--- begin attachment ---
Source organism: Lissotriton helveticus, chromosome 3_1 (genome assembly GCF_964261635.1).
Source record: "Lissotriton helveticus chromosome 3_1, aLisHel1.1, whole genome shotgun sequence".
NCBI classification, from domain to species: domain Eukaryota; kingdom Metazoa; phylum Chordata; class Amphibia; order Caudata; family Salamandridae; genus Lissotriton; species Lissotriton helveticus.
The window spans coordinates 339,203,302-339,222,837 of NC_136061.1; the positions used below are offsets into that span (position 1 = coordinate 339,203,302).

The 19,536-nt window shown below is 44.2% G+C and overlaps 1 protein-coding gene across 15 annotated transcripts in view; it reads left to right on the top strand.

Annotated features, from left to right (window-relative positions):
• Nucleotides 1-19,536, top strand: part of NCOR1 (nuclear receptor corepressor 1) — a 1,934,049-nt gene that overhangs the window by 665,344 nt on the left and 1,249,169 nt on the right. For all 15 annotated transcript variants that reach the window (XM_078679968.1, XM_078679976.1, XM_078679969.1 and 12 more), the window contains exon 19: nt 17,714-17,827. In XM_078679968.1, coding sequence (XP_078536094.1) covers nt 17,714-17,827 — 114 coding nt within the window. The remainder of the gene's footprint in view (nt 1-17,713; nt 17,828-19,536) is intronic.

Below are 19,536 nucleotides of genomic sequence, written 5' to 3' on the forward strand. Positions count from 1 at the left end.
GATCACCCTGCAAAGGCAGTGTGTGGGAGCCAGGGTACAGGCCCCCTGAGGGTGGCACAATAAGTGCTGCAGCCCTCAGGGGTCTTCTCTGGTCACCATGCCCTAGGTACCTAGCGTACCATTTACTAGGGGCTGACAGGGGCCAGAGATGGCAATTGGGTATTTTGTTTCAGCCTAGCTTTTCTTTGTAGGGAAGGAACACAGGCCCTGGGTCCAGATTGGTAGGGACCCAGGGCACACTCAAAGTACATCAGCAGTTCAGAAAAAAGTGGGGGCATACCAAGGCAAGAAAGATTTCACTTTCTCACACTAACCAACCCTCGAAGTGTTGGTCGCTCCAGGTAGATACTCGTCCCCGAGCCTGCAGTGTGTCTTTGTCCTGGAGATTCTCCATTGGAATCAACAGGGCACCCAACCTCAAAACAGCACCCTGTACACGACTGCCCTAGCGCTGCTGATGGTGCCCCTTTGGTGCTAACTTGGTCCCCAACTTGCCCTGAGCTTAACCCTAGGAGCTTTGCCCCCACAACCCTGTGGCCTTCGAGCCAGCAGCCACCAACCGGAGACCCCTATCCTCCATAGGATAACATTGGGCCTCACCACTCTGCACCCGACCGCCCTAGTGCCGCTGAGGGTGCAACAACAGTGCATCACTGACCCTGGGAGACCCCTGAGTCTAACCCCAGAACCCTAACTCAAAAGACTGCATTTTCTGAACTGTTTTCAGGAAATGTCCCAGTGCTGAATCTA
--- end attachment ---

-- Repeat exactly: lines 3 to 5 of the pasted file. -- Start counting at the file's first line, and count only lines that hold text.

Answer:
NCBI classification, from domain to species: domain Eukaryota; kingdom Metazoa; phylum Chordata; class Amphibia; order Caudata; family Salamandridae; genus Lissotriton; species Lissotriton helveticus.
The window spans coordinates 339,203,302-339,222,837 of NC_136061.1; the positions used below are offsets into that span (position 1 = coordinate 339,203,302).

The 19,536-nt window shown below is 44.2% G+C and overlaps 1 protein-coding gene across 15 annotated transcripts in view; it reads left to right on the top strand.